Does Sugar Make You Sharp?
The brain's source of energy is, almost exclusively, glucose, a simple sugar to which all dietary sugars and other carbohydrates are ultimately broken down. Hormones that aid memory do it by raising glucose levels. According to University of Virginia psychology professor Paul Gold, Ph.D., studies of rats and people show that glucose, whether given after a fast or after a meal, whether consumed as food or injected directly into the brain (in rats), in fact improves long-term memory.
In a recent study, Gold and colleagues gave college students a lemonade drink containing 50 grams of glucose -- 200 calories' worth of pure sugar -- and then subjected them to a battery of cognitive tests. Gold found that glucose measurably enhanced the students' performance, most notably in a reading retention task.
Which leads directly to the question: Should you chug a glucose-laced sports drink such as Gatorade to boost your brain power a quarter of an hour before your Mensa test? Perhaps, but the amount you need to drink is still something of a crapshoot. Your optimum dose of glucose at any one time depends on several factors: current blood glucose level, physical and mental stressors, previous dietary patterns, individual metabolism, and other variables that neither you nor medical science can readily evaluate at this time.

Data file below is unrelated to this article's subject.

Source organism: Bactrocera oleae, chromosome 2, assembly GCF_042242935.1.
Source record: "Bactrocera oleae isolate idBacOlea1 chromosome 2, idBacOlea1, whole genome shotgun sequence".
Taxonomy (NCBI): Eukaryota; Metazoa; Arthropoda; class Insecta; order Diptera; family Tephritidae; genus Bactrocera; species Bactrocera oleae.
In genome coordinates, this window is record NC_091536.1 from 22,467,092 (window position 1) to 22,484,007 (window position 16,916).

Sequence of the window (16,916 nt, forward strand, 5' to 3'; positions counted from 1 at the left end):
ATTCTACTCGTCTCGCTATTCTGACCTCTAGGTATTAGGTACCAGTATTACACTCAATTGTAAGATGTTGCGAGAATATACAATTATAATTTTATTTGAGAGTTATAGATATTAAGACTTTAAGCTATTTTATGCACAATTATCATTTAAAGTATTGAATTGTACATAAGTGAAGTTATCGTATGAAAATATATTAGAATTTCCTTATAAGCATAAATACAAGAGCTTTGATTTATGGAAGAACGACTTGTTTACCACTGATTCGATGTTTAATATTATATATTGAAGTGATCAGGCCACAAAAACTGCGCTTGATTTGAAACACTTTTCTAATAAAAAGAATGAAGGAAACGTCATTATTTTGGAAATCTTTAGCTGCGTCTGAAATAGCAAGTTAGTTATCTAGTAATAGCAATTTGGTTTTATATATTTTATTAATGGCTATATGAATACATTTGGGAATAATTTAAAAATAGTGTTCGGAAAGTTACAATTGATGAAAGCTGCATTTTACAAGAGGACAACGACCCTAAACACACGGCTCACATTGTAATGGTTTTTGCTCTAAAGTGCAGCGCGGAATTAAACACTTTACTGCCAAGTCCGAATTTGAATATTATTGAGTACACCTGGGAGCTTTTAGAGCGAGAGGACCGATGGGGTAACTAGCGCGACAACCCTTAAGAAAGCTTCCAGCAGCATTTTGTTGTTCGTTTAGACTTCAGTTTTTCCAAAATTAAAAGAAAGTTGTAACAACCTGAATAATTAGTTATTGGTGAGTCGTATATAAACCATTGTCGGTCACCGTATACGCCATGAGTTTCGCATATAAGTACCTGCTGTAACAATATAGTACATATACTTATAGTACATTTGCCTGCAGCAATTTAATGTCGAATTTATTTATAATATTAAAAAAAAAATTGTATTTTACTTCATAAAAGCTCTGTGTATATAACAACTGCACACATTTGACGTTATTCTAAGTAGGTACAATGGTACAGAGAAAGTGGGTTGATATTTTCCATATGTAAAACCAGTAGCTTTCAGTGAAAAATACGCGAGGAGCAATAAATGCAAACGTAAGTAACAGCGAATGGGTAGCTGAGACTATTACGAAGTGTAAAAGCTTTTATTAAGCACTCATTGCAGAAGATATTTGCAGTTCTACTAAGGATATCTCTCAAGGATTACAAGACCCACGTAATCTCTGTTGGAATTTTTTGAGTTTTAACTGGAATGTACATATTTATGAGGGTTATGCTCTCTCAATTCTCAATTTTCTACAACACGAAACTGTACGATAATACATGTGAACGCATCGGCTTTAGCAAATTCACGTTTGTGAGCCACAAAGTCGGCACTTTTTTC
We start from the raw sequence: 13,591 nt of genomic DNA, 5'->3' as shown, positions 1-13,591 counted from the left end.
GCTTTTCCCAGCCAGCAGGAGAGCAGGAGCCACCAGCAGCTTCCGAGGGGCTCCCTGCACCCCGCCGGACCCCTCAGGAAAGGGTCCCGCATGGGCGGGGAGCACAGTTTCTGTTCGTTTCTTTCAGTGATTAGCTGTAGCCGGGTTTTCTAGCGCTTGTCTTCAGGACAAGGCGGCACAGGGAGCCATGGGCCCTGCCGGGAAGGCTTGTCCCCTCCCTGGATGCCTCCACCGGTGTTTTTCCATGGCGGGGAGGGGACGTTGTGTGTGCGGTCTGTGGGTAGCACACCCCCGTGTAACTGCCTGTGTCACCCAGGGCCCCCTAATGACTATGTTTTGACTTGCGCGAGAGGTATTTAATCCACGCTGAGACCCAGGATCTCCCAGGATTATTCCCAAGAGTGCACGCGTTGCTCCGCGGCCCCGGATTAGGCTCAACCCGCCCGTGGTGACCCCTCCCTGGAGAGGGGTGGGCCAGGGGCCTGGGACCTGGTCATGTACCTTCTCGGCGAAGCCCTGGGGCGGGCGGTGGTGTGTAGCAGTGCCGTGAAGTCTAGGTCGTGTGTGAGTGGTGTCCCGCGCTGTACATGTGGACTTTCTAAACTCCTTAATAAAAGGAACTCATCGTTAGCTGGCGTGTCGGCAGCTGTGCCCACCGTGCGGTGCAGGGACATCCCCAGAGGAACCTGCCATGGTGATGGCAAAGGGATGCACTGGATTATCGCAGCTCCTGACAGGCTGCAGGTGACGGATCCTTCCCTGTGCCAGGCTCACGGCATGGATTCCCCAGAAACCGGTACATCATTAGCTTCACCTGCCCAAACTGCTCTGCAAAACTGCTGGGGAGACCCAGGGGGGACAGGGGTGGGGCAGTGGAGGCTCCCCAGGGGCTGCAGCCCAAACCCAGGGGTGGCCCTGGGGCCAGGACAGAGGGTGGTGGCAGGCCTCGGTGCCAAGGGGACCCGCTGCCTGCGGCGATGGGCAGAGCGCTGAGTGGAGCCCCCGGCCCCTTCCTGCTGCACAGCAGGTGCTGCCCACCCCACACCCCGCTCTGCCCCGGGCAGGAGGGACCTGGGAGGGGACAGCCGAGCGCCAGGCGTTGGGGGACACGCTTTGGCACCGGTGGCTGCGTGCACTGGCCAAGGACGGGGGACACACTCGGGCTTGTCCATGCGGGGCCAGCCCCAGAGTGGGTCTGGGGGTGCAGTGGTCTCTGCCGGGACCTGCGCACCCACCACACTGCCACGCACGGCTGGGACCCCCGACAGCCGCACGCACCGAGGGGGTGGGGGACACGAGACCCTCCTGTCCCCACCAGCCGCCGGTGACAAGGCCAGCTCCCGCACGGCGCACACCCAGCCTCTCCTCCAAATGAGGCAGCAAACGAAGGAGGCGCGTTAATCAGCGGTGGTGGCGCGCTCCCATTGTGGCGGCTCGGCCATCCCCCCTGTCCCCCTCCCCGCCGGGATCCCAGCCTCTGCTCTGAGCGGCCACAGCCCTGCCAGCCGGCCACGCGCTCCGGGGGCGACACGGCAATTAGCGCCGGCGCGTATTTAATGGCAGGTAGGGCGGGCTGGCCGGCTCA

To further complicate matters, the dose you take doesn't always match the response you want. Too much glucose can actually prompt a hypoglycemic response. Blood sugar levels soar, then plummet: in response to the sudden sugar flood, insulin rushes into the blood and mops up the excess, worsening mental performance.
Still, a glucose drink specifically tailored more for brain boosts than for physical performance is already available in England and might reach American markets within the next few years, according to Gold. Most likely it will be initially targeted for the elderly, and those with Alzheimer's disease, Down's syndrome, and head injuries, all of whom perform substantially better on cognitive tests when given glucose.
How best to stoke your brain with glucose? "The variety of carbohydrate foods found in a balanced diet will take care of the brain's energy needs," says Gold. "The brain is selfish, and takes care of itself," having first dibs on any glucose present in the bloodstream. Or it may force the conversion of other nutrients into glucose.
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